We make jokes all the time about Kobe Bryant‘s evolution from “human being” into “basketball cyborg” but last night, all of these 48-minute nights finally took their toll. We’d list the leg injuries he packed on over the course of the game against Golden State, but screw it. Let’s just say the dude’s entire lower body was a mess (and he ended up leaving with what is probably the worst injury of his career). He was completely zoned in though, scoring 34 before he eventually had to leave, duck walking off the floor with just over three minutes to go. What happened after that? Pau Gasol (26 points, 11 rebounds, 10 assists) and Dwight Howard (28 points) stepped up, and the Lakers survived two potential game-winners from the Warriors to win 118-116. The first was a wide open jumper from Carl Landry with 1.5 seconds left. The second was when Stephen Curry gave every Lakers fan a heart attack by nearly dropping a 66-footer. … Curry (47 points, nine assists) was unreal, scoring 22 points in the first quarter. He had 30 halfway through the first half. You know you’re a good shooter when you have a four-on-one fast break, and they still give it to you to shoot a triple. … Afterward, Bryant was in tears talking to the media, and says he knows his latest injury is a torn Achilles, hearing it pop on a routine move. That would be awful, especially at this point in his career. Let’s hope/pray the news gets better. … In Utah, the Jazz survived by seven against Minnesota mainly because Al Jefferson had perhaps the best game of his career, finishing with 40 points, 13 rebounds and six assists. That keeps them just a game behind the Lakers for the final West Playoff spot. … Memphis delivered a big blow to Houston’s hopes of overtaking Golden State for the No. 6 seed, beating them in a slugfest, 82-78. With the Rockets down three with a minute and a half left, Jeremy Lin (17 points) canned a triple from almost outside the arena to tie it. After a couple of screwball possessions from both teams, James Harden (30 points, seven rebounds) went right to the rack to try to draw a foul with Houston down one and only 30 seconds left. He got snuffed instead, something that happened consistently in the second half. On the other end, Mike Conley hit one of two to put Memphis up 80-78. Houston’s best opportunities came on the following two possessions, but on the first, Tony Allen put the shackles on the Beard, and on the second, Harden missed the easiest jump shot he’s had all year. … Earlier, with 10 minutes left in a two-point game, Harden got whistled for a charging call on Jerryd Bayless, and the entire arena erupted in anger. Everyone was pissed, and the announcers went on about it worse than we’ve seen from any announcing crew all year. Even Clyde Drexler was pissed, so you know it must’ve been bad. … At 54-25, the Grizz now have identical records with No. 3-seeded Denver, after the Nuggets dropped one in overtime against Dallas last night, 108-105. Vince Carter, who’s had a season’s worth of throwback games, pulled out one of his best: 22 points, 12 boards, seven assists. … You have to feel for John Wall. He had another solid game last night, grilling Philly for 24 points and seven dimes, and had Washington up for almost the entire first half. But then the Sixers hit the hosts with a 12-0 run in the third, and Washington started doing typical “Wizardy” things like have three big guys battle each other for the ball before it ending up in Spencer Hawes‘ hands for a layup. Jrue Holiday had 22 points in Philly’s eventually 11-point win, yet something tells us this game had very little influence on Doug Collins‘ future. … J.R. Smith better win the Sixth Man of the Year (he’s averaging about 25 points a game since Amar’e went down). He had another 31 points last night (missing just three shots) in New York’s 10-point win over Cleveland, and combined with Carmelo Anthony (31 points, 14 rebounds) to put the Cavs to bed. Last night was also the second time we’ve heard Austin Carr (Cleveland broadcaster) refer to Steve Novak as Machine Gun Kelly (aka the Cleveland-based rapper). One of the best nicknames we’ve heard in years. … New York also waived Kurt Thomas yesterday. The oldest player in the league had to go because of injuries. He wouldn’t have been able to play in the postseason. … Is there anyone in college basketball who doesn’t feel like they’re ready for the league? Texas guard Myck Kabongo is the latest to announce he’ll skip his final two years in college to earn a paycheck. We’ve always loved Myck, but his timing couldn’t be any worse. He played just 11 games last year after being suspended by the NCAA, and the Longhorns finished 16-18. The point guard did average 14.6 points and 5.5 assists, but not even David Kahn would spend a first rounder on him. … San Diego State junior Jamaal Franklin is also declaring for the NBA Draft. … Keep reading to hear why San Antonio cut Stephen Jackson…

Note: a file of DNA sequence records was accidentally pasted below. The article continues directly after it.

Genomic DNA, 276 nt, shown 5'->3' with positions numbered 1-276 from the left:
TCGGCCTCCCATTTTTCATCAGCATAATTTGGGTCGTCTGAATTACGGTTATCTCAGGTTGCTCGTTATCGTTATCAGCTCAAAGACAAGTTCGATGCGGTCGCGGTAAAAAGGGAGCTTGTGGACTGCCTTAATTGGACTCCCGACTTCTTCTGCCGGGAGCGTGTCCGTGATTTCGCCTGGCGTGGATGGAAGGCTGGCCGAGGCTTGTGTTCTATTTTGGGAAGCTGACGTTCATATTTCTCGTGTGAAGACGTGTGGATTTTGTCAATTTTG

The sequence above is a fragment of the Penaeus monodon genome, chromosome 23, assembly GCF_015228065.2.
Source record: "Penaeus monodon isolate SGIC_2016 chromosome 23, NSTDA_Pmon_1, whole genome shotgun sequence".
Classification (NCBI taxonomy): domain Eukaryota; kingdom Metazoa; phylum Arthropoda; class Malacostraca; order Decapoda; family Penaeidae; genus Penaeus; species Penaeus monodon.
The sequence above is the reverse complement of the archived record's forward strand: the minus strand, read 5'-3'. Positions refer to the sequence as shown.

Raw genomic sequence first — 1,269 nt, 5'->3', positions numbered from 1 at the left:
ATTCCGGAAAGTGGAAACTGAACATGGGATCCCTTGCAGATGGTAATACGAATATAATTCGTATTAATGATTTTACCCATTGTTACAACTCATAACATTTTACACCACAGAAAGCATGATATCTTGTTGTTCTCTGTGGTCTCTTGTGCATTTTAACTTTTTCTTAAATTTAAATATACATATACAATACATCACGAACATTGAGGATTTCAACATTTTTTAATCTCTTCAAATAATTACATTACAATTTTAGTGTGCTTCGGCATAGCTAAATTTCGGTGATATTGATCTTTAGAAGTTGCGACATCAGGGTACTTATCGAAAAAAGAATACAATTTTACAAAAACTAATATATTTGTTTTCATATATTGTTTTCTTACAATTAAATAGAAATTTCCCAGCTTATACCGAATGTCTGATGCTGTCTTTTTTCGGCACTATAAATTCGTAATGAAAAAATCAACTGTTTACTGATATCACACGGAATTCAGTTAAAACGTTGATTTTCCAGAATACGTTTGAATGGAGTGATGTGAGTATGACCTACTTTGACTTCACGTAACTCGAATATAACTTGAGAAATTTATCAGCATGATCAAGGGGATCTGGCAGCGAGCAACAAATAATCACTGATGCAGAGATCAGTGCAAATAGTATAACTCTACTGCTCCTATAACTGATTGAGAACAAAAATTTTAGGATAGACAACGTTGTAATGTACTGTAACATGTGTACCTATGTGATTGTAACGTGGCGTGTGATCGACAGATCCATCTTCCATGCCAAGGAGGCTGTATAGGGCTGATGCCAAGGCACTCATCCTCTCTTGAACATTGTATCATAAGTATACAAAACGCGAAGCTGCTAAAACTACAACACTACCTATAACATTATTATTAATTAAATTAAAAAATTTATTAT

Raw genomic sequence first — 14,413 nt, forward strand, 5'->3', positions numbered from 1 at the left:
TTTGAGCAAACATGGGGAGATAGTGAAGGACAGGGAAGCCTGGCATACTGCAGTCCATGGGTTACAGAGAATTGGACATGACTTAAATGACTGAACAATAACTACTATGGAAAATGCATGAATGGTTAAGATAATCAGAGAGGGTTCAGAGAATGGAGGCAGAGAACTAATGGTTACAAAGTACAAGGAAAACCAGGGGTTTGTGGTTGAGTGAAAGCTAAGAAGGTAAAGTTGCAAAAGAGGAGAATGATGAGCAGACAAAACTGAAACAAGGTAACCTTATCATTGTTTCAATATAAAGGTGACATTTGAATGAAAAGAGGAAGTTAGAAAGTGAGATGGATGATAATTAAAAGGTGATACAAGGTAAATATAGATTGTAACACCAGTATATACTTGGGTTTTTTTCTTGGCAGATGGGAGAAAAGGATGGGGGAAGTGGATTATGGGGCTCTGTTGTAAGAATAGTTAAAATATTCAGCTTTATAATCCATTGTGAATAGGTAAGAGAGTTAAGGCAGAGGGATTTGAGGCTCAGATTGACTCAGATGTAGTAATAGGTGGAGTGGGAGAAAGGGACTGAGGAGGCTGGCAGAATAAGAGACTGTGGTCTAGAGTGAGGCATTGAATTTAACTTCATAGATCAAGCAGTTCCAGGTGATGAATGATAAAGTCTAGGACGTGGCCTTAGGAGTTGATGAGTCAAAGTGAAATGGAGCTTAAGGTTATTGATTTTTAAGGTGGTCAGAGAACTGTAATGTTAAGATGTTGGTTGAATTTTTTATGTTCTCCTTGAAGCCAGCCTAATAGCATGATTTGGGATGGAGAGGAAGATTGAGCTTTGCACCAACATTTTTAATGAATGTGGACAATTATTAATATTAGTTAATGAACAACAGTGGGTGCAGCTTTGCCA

At one point in the third quarter in Indiana, the Nets had racked up a 24-point lead, Deron Williams (33 points, 14 assists) was cooking anyone the Pacers put on him, and Brooklyn looked like the first team all year that had solved the riddle of Indiana’s defense. But then they put Paul George (21 points) on Williams and everything changed. The Pacers’ defense turned into a sticky web, getting deflections all over the court. Within minutes, the lead shrunk in half. Within the quarter, it was a four-point game. Then with five minutes left, Lance Stephenson canned a triple to give Indiana a lead. Stephenson has to be the only starter in the league who consistently gets the “easy… EASY…” treatment from the team’s broadcast. He is the definition of a loose cannon. The ironic part? Indiana actually likes that about him. …Yet after Roy Hibbert (18 points, 10 boards) stuffed Brook Lopez (Pacers announcers: “That’s some smother chicken!”), leading to a George triple that almost blew the roof off with about three minutes left, Brooklyn scored nine straight points to put it away, winning 117-109. The Nets still left with a bittersweet taste: Deron Williams limped off the court after bumping knees with two Pacers with only 25.6 seconds left. … In Atlanta, after the Bucks tied it up at 92, the Hawks mercilessly pummeled Milwaukee inside. They scored 12 of their next 13 points in the paint, and won, 109-104. Al Horford (18 points, 17 rebounds) got a lob, then basically threw Ersan Ilyasova (25 points) through the basket on a backdown dunk a little later. A few possessions after that, Josh Smith (24 points) did the same thing to Mike Dunleavy, leaving his remains all over the paint. … After we called him the NBA player with the biggest ego, Monta Ellis did this last night: 27 points, 17 assists, eight rebounds, five steals, five triples. … In other scores from last night: Toronto beat the Bulls, 97-88, as Amir Johnson had 24 points and nine boards; the Pistons smoked Charlotte by 20 despite getting lit up for 28 by Kemba Walker; LeBron James (20 points, nine assists) and Miami took care of Boston, 109-101; Chris Paul (17 points, 14 assists) brought the Clippers from behind to win in New Orleans by three; OKC ambushed the Blazers, beating them by 16 with Russell Westbrook giving Damian Lillard 33 points; And the Spurs had no problems against the Kings, winning 108-101 behind 22 points and 10 dimes from Tony Parker. But the bigger news was the team’s release of Stephen Jackson. It’s being reported that there was friction with Gregg Popovich. San Antonio waited until Jack became ineligible to be picked up by someone else for the postseason, so the only good that comes from this is the inevitable Spurs diss track coming from Jack. … Meanwhile it sounds like Derrick Rose won’t be suiting up this season for Chicago after all, with The Chicago Tribune reporting the team was looking at the 8-12 month time period for rehab all along (Rose had surgery on May 12, 2012). Before you go speculating about how Rose’s injury is worse than they’re letting on (we don’t believe that), here’s what really happened: people (and fans especially) always want to see the glass half full when it comes to major injuries. So once one report says there’s a chance he comes back in March — which was always CRAZY — everyone believes it. Everyone expects it. Considering the time frame, the expectation all along should’ve been that we wouldn’t see D-Rose until the fall of 2013. It’s too bad people don’t want to hear that. … We’re out like Crazy Eyes.